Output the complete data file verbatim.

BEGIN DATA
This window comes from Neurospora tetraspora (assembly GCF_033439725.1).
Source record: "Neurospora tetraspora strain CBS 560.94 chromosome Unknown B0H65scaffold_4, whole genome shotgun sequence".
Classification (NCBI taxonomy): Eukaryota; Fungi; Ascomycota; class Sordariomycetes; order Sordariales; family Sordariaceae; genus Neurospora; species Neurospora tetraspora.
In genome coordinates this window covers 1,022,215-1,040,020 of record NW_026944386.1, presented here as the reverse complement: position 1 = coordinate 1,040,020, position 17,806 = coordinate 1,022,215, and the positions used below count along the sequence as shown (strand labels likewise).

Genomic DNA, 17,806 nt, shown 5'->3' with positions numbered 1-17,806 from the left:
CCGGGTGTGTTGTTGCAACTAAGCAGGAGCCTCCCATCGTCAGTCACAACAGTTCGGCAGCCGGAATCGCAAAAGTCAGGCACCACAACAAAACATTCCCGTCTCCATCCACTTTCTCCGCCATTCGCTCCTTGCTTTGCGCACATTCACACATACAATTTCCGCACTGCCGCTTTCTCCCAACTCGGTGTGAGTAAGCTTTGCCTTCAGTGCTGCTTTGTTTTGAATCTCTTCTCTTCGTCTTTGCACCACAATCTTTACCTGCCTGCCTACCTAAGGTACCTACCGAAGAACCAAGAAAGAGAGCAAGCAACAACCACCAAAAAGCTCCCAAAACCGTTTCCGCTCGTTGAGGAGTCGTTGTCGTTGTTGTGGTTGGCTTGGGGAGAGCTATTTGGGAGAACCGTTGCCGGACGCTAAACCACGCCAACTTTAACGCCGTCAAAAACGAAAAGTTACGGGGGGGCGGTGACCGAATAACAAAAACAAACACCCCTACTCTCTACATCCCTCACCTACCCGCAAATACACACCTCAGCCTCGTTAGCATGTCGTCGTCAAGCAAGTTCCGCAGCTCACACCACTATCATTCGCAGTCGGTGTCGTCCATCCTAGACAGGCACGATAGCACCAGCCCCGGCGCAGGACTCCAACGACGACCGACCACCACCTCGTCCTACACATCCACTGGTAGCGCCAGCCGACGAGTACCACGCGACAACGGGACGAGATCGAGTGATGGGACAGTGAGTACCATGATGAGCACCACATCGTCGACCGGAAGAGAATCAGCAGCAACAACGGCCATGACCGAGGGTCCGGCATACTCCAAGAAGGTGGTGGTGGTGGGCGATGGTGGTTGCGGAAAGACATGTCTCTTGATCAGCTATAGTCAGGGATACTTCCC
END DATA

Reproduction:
This window comes from Neurospora tetraspora (assembly GCF_033439725.1).
Source record: "Neurospora tetraspora strain CBS 560.94 chromosome Unknown B0H65scaffold_4, whole genome shotgun sequence".
Classification (NCBI taxonomy): Eukaryota; Fungi; Ascomycota; class Sordariomycetes; order Sordariales; family Sordariaceae; genus Neurospora; species Neurospora tetraspora.
In genome coordinates this window covers 1,022,215-1,040,020 of record NW_026944386.1, presented here as the reverse complement: position 1 = coordinate 1,040,020, position 17,806 = coordinate 1,022,215, and the positions used below count along the sequence as shown (strand labels likewise).

Genomic DNA, 17,806 nt, shown 5'->3' with positions numbered 1-17,806 from the left:
CCGGGTGTGTTGTTGCAACTAAGCAGGAGCCTCCCATCGTCAGTCACAACAGTTCGGCAGCCGGAATCGCAAAAGTCAGGCACCACAACAAAACATTCCCGTCTCCATCCACTTTCTCCGCCATTCGCTCCTTGCTTTGCGCACATTCACACATACAATTTCCGCACTGCCGCTTTCTCCCAACTCGGTGTGAGTAAGCTTTGCCTTCAGTGCTGCTTTGTTTTGAATCTCTTCTCTTCGTCTTTGCACCACAATCTTTACCTGCCTGCCTACCTAAGGTACCTACCGAAGAACCAAGAAAGAGAGCAAGCAACAACCACCAAAAAGCTCCCAAAACCGTTTCCGCTCGTTGAGGAGTCGTTGTCGTTGTTGTGGTTGGCTTGGGGAGAGCTATTTGGGAGAACCGTTGCCGGACGCTAAACCACGCCAACTTTAACGCCGTCAAAAACGAAAAGTTACGGGGGGGCGGTGACCGAATAACAAAAACAAACACCCCTACTCTCTACATCCCTCACCTACCCGCAAATACACACCTCAGCCTCGTTAGCATGTCGTCGTCAAGCAAGTTCCGCAGCTCACACCACTATCATTCGCAGTCGGTGTCGTCCATCCTAGACAGGCACGATAGCACCAGCCCCGGCGCAGGACTCCAACGACGACCGACCACCACCTCGTCCTACACATCCACTGGTAGCGCCAGCCGACGAGTACCACGCGACAACGGGACGAGATCGAGTGATGGGACAGTGAGTACCATGATGAGCACCACATCGTCGACCGGAAGAGAATCAGCAGCAACAACGGCCATGACCGAGGGTCCGGCATACTCCAAGAAGGTGGTGGTGGTGGGCGATGGTGGTTGCGGAAAGACATGTCTCTTGATCAGCTATAGTCAGGGATACTTCCC